Wave pools have the unique opportunity to be female-focused
With wave pools well on their way to becoming the norm, expect to see more females and families planning holidays that meet their requests – as moms, as women, and as pros looking to log serious wave time.
For surfers that means chlorinated travel destinations could replace salt water ones
“I think that you can make certain comparisons to surf camps around the world,” said market researcher Sunshine Makarow. “Take someplace like Tavarua, which is the penultimate experience, right? The resort has now become the place for family vacations, where they offer other journeys: if you surf, they’ll take you out over there; if you’re a beginner surfer, you can go over there and go to swimming pools while the pros are aspiring pros are getting barrels at Cloudbreak.”
And with tennis courts, a gym, childcare, and non-surf-related excursions, Tavaura offers more than just a surf-and-leave destination.
Market researchers like Makarow and her team have taken notice of this model, incorporating the successes of the concept into the future of fast-growing wave pool destinations. With this increase in wave pool accessibility, more and more people are seeking out the pool experience – and several of these surf-seeking customers are women.
What do women want?
Makarow looked at her audience, polling this nearly untapped market of female surfers seeking the ultimate wave pool experience and she asked them what they wanted in their ideal pool-surfing getaway. The running list included the availability of an experience for all levels of surfer, akin to opting for the luxury offered in resorts like Tavarua, down to a simple, inexpensive hour-long surf workout.
“There were a few things that were a bit surprising [and] obviously things that weren’t,” Makarow said of the results. The intuitive list went a little something like this: “Food is really important: a variety of options, healthy foods, different price points; having a lot of other stuff to do; also having childcare available…important things for women like hot showers or hot towels and being able to stay warm in between sessions […] having a women’s locker room where there are hairdryers and small, creature-comfort details that a lot of times surf camps [just don’t offer].”
Then there was the issue that wasn’t gender-specific, but is nonetheless statistically – overwhelming so – a lady issue: kids.
Female surfers are also moms and career women – or both. A feature such as childcare would mean they can easily plan some guaranteed waves with the comfort of knowing their little one is safe, happy, and nearby. Obviously, this would benefit fathers as well, but, as women are more often tasked with the majority of kid-to-parent time, this was a major expression of concern.
“Anyone with kids knows how important childcare is,” said Makarow, “It’s very hard for Mom to go off and get her surf session when she doesn’t have anyone to watch her toddler.”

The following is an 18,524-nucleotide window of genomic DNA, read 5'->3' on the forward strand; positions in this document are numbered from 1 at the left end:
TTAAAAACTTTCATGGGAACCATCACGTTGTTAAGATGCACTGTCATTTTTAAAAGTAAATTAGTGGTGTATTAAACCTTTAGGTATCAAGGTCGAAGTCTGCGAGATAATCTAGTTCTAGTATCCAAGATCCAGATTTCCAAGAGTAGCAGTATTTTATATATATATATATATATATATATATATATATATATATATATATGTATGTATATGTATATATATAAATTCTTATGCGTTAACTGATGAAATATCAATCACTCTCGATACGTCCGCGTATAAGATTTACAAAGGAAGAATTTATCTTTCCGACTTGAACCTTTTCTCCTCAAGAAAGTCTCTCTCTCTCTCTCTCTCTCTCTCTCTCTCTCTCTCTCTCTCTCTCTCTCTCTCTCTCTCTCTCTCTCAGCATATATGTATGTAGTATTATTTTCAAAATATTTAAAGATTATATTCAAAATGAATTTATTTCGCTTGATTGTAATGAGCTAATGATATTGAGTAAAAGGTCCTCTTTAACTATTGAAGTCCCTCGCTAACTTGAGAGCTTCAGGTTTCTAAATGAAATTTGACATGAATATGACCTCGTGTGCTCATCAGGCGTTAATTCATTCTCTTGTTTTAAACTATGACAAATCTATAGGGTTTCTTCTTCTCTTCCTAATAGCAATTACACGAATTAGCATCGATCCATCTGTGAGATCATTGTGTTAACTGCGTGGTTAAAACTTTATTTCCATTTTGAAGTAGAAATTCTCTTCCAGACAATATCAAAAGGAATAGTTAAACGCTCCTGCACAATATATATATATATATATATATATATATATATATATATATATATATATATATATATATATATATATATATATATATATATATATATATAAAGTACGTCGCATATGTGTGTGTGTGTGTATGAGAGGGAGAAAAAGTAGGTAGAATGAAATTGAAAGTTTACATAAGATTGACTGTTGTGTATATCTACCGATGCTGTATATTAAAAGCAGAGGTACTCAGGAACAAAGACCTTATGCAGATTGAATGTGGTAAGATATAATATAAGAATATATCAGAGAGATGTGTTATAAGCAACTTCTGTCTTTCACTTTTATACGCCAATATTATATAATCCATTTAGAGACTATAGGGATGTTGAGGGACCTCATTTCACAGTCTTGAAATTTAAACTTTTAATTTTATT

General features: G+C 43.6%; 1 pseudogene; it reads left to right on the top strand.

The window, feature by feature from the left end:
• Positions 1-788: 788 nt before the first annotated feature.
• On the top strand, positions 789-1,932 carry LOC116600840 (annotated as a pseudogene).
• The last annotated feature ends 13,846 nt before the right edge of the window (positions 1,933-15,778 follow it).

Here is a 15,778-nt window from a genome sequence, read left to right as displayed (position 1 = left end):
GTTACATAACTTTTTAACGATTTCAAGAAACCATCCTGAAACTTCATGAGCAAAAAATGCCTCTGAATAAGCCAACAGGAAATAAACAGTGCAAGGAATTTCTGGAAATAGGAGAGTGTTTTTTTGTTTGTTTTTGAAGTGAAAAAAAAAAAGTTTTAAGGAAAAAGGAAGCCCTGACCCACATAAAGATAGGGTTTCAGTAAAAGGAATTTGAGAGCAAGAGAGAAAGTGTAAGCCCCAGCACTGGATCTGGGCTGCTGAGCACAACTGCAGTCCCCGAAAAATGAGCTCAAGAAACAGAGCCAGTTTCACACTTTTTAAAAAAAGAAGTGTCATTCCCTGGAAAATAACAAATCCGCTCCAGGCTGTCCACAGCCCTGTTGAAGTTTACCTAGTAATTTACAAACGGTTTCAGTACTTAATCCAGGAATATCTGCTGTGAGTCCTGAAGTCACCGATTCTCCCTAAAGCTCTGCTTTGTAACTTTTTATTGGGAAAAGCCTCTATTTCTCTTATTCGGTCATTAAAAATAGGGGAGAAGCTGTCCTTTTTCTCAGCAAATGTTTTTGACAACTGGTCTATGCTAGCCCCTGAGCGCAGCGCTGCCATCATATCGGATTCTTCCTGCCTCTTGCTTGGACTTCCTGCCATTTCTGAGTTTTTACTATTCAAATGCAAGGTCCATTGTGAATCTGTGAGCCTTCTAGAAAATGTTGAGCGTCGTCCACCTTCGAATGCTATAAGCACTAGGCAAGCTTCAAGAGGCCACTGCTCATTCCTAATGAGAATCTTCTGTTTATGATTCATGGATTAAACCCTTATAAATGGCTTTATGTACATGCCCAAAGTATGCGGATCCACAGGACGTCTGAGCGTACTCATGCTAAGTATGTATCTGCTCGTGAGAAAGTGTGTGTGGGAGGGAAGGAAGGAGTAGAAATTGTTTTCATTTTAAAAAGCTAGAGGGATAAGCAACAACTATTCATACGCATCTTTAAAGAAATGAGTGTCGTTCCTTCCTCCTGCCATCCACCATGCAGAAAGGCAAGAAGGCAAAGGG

And if childcare is offered, Mom’s calendar is cleared for other things too, which takes us back to the resort’s offerings. With a gym on the grounds, you can also go get a yoga sesh in or bust out a 30-minute treadmill run. Other features brought up by the feedback were gendered-based lockers rooms with appropriate accommodations and wifi availability. These shifts, though not necessarily gender-specific, were voiced by women seeking a more inviting and comfortable experience. Makarow noted most of these results were expected results.
“I think what was surprising to me was a lot of women responded saying that they were very concerned about the atmosphere and feeling judged – like being on center stage where it’s like, ‘Oh man, is everyone going to be like watching me and making fun of me?’ Most surf breaks, that doesn’t happen because it’s so spread out.”
Makarow likens the experience to Santa Cruz’s Steamer Lane, “where there’s the peanut gallery up on the cliff and that break is close […] wanting that privacy as you are surfing – it makes sense.”
Beyond childcare, creature comforts, nutrition options, and private sessions, Makarow said the female surfers polled were unified in yet another area of concern: etiquette.
WavePoolMag reporter Sarah Beardmore reviewed her solo visit to Urbnsurf in Melbourne, adding that the wide variety of sessions on offer are good for group visits
“How are you going to regulate it so people aren’t wavehogs, taking waves when it’s my turn? How are you enforcing that?” She likens the situation to typical lineups. “A lot of times, people don’t behave well. Women were concerned about going and spending the money and then having that same situation occur.”
Fortunately, in a wave pool everyone waits their turn, so etiquette is really a non-issue.
It’s not that, as wave pools expand into more resort-like experiences, that these changes wouldn’t benefit male surfers, Makarow stresses. “What it really came up to is that they want to know a lot of details ahead of time. They want to be going in eyes wide open, of ‘How is this working? Is there a safety briefing? Is there etiquette? How is the etiquette enforced?’ They want to know more.”
Makarow also stresses that men were not polled, so their concerns are unknown to her and her team.
“I can’t tell you their opinions but the women polled like having all the information ahead of time. It’s critical to know what they are going into.”
So ladies (and men) – expect to see more variety in your wave pool experience – and your future surf tripping, too. Makarow feels this will put more destinations on the map for female surfers and family surf vacations.
“‘Why not go to Waco for a week?’ or, ‘I don’t know that I would’ve gone to Switzerland otherwise because there’s no ocean there, but if I can go to the wave pool for three days and then go spend three days exploring the Alps…’ There’s such incredible possibility out there.”
Main image by Wavegarden